Racism still shocks

The burial of Michael Brown, the 18-year-old black man shot and killed by a white cop in the St. Louis suburban community of Ferguson, Missouri, brought back too many memories Monday.

As a newspaperman in the St. Louis metro area for 12 years (1969-1981), I covered many stories of racial unrest in the area.

Amy was born in the predominantly black city of East St. Louis.  She and her parents lived in nearby Belleville and watched as the city of East St. Louis descended into a hole of poverty, drugs and government support.

Racism illustrated, in many ways, the city of Alton, Illinois, where the paper I worked was defined by a pro-slavery mob that killed abolitionist editor Elijah Lovejoy and threw his press into the Mississippi River.  A portion of that destroyed press sat in the entrance hall of The Telegraph.

Alton, just up the Mississippi from downtown St. Louis, was also the birthplace of James Earl Ray, the man convicted of assassinating Dr. Martin Luther King in Memphis.  When the East Alton courthouse was demolished in a replacement project, a young couple from that town purchased the jail cell there “because it was the first jail to house James Earl Ray.”

When racist whites discovered a black couple later lived in the home where Ray was born, the house was torched.  No one ever went to jail for the offense.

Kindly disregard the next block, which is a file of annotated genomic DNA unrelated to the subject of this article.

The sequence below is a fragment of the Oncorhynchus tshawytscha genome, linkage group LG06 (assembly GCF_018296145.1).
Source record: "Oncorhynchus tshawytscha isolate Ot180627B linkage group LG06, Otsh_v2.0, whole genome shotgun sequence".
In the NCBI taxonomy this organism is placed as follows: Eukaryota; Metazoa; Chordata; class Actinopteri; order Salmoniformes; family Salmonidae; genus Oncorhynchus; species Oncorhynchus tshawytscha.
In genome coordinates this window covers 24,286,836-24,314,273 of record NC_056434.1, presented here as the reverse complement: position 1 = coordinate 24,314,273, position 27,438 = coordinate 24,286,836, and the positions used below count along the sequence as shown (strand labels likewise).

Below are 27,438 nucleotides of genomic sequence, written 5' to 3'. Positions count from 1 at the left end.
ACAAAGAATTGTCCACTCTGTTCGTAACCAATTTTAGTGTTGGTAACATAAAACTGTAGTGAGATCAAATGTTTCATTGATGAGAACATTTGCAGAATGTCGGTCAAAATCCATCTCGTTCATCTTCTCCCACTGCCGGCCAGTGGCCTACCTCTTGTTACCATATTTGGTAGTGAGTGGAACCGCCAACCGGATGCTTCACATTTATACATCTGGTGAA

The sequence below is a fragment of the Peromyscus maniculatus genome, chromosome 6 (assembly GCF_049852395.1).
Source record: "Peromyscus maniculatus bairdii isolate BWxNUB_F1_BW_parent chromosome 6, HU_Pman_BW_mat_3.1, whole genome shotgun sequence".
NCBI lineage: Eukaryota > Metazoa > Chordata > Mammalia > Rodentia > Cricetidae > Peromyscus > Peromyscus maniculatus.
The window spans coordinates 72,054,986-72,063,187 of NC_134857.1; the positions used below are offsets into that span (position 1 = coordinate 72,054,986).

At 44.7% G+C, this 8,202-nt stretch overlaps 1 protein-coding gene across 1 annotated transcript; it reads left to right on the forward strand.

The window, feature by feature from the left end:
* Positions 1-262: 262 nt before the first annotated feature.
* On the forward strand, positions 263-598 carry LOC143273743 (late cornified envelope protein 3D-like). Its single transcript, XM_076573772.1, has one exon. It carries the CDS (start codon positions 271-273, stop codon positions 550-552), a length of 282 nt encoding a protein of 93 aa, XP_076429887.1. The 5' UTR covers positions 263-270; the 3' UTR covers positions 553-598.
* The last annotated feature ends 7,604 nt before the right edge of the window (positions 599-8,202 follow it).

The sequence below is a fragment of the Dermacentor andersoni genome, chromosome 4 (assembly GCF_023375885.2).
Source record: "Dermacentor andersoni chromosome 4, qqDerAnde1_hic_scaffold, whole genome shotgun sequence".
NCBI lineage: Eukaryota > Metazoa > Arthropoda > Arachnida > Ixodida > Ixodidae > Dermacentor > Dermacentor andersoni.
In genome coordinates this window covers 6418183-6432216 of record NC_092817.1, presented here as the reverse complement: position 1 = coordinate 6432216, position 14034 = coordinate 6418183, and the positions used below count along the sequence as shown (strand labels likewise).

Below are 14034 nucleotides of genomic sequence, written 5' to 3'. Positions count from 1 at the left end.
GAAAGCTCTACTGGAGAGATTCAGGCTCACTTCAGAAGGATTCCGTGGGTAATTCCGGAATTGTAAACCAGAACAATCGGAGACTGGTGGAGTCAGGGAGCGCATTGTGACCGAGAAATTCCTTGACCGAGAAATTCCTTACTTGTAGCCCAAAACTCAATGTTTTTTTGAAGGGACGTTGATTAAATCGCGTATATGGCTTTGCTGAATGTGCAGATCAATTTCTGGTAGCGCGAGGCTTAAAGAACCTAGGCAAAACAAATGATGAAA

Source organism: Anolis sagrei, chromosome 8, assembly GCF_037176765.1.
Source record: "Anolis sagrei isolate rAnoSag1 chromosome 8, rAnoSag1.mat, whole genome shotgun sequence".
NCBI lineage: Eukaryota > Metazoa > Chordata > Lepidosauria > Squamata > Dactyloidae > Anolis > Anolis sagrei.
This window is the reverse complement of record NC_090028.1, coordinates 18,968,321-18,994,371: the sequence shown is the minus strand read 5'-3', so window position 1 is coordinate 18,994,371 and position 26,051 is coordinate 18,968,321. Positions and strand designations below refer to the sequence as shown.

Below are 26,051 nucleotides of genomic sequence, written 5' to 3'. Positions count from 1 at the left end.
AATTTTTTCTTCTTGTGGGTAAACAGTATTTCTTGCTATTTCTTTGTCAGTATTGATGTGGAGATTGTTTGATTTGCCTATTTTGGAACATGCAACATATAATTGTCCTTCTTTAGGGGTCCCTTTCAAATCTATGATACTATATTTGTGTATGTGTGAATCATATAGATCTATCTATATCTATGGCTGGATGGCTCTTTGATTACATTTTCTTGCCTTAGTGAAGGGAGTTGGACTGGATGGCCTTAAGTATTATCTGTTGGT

At one point, while reporting on and photographing racial unrest in St. Louis, it occurred to me that witnessing the travesty of racism has been a constant in my life.  When my mother remarried after my father died in an industrial accident we moved with his new husband to Farmville, Virginia — the county seat of Prince Edward County, which closed its schools rather than integrate and I, along with two step sisters and a step brother, attended an all-white private school funded largely by the county while black children went without a public education.

My first photograph for a newspaper — taken at age 11 — showed a nighttime meeting of the local Ku Klux Klan chapter in a remote field in Prince Edward County.  I still remember the large burning cross and the flagrant expressions of hate from the rally’s speakers.

I shot that photo more than a half-century ago.  Today, 55-years later, hate and racism still exist in this nation.

I’ve been around violence most of my life and most of it as a journalist who reports on crime and violent activity.  I’ve witnessed more death than I can count and more than I can, or want to, remember.

That is continues to happen is even more disturbing.

(The video above was put together with some of my photos, some from Getty Images and historical footage of the struggle for equality.  The song, Michael Jackson’s “Black or White” is sung by After Jack, a band from Ferrum.)

102512blackorwhite

2 Responses to Racism still shocks

  1. Racism continues to be the unfortunate legacy of this country. Since we moved here to SW VA we’ve listened to and endured many examples of it. The shooting of Michael Brown is a tragedy any way you look at it. The parents of Trayvon Martin and a relative of Emmet Till attended the funeral.

  2. Sadly, racism doesn’t just happen “over there,” or “in some other state.” Racism is alive and well in Floyd County. I hear examples of it every day, and am continue to be shocked and horrified that this is 2014 and we still have SO far to go around the issue of ethnicity!